Skip to Main Content

Citation Help

Free Online Citation Tools

Choose a citation generator from this list of free tools. Use them to create citations for books, articles, and websites. Note: some generators are loaded with advertisements.

MyBib - ad free

Easy Bib

Cite This for Me

Citation Machine

Style Guides

Style Guides

A style guide (or manual of style) is a set of standards for the writing and design of documents. Style guides also provide instruction in how to properly cite a source. Below are style guides available in the Kenison Library.

  1. Associated Press Stylebook - journalism
  2. Chicago Manual of Style - academic
  3. A Manual for Writers by Kate L. Turabian - academic
  4. MLA Handbook - humanities

Why Cite?

It's important to cite sources you used in your research for several reasons:

  • To show your reader you've done proper research by listing sources you used to get your information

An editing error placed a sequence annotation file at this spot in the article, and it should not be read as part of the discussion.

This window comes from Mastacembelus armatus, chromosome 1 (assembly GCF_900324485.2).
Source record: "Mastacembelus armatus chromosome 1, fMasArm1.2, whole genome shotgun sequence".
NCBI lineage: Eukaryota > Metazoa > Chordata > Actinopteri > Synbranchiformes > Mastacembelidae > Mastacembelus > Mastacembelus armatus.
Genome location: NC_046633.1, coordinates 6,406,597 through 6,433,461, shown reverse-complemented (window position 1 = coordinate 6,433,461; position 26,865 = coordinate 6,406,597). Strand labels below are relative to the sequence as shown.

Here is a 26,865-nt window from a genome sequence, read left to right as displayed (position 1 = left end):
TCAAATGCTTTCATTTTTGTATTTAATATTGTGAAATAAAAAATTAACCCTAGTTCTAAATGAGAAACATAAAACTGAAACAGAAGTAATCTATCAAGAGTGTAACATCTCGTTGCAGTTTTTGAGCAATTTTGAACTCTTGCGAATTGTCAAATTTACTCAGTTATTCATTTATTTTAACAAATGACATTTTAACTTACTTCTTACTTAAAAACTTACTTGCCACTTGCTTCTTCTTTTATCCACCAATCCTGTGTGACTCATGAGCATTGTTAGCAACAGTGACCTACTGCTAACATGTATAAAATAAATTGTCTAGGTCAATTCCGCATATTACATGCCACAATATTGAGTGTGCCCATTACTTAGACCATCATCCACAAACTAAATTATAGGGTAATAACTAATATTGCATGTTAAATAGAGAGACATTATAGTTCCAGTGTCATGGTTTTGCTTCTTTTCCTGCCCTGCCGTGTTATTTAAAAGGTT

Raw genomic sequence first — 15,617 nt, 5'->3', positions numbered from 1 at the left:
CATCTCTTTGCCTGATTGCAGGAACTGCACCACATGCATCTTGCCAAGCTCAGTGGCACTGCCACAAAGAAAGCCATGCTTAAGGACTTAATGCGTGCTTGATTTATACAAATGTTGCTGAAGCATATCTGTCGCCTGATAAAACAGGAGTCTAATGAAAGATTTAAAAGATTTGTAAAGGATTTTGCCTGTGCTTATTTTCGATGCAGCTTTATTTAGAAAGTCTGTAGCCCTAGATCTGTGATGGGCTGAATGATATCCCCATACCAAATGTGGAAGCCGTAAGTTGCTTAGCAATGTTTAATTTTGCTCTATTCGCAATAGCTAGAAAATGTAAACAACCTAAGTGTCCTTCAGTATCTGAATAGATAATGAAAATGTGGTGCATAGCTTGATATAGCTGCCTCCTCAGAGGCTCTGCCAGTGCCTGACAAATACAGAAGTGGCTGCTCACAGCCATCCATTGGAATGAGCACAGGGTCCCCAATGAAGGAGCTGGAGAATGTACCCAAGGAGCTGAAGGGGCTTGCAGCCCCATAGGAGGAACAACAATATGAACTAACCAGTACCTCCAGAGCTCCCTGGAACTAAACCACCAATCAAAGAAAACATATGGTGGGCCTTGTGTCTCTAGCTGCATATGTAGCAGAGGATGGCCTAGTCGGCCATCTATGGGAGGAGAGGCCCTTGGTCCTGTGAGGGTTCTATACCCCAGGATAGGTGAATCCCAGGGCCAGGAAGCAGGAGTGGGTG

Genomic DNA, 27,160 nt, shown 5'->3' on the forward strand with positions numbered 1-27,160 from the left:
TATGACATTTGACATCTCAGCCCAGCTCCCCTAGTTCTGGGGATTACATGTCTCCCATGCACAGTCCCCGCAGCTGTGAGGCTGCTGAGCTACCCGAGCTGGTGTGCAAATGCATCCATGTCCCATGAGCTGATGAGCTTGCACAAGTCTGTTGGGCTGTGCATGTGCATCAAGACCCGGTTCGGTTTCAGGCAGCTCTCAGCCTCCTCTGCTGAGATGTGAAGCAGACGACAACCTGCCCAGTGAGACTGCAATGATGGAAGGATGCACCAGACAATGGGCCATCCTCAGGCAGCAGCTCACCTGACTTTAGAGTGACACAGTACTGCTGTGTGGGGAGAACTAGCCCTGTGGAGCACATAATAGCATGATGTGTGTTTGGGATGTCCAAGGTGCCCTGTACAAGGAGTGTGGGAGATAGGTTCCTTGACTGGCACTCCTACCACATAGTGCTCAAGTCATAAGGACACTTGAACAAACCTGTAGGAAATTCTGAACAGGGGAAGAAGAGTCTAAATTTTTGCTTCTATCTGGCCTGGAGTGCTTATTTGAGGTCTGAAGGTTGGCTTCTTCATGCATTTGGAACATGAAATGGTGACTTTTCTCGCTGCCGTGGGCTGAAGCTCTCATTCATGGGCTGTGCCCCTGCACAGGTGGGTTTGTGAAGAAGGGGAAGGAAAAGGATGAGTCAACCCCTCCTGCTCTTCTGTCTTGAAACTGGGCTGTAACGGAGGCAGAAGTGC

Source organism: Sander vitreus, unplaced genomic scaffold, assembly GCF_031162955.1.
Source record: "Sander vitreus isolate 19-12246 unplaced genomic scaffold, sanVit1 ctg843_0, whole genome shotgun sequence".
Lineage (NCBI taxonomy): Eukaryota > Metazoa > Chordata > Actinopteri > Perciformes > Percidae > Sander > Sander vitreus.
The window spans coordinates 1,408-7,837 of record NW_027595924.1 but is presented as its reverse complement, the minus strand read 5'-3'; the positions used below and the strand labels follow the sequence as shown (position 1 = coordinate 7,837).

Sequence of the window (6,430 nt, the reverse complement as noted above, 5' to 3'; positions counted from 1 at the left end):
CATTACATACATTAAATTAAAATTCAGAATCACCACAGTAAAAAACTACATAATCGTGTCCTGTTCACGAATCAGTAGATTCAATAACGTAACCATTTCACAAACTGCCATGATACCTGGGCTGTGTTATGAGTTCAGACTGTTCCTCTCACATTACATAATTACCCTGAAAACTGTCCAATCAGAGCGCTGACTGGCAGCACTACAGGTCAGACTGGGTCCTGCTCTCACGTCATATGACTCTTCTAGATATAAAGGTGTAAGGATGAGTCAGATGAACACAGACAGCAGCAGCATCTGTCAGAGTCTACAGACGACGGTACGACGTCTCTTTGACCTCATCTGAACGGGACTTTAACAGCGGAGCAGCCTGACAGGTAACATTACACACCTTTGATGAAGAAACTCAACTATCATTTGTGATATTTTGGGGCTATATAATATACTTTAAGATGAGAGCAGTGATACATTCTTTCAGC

• To be a responsible scholar by giving credit to other researchers and acknowledging their ideas
  • To avoid plagiarism by quoting words and ideas used by other authors
  • To allow your reader to track down the sources you used by citing them accurately in your paper by way of footnotes, a bibliography or reference list

About Citations

Citing a source means that you show, within the body of your text, that you took words, ideas, figures, images, etc. from another place.

Citations are a short way to uniquely identify a published work (e.g. book, article, chapter, web site).  They are found in bibliographies and reference lists and are also collected in article and book databases. 

Citations consist of standard elements, and contain all the information necessary to identify and track down publications, including:

  • author name(s)
  • titles of books, articles, and journals
  • date of publication
  • page numbers
  • volume and issue numbers (for articles)

MIT Libraries

Creating a Bibliography in Google Docs

Footnoting in Google Docs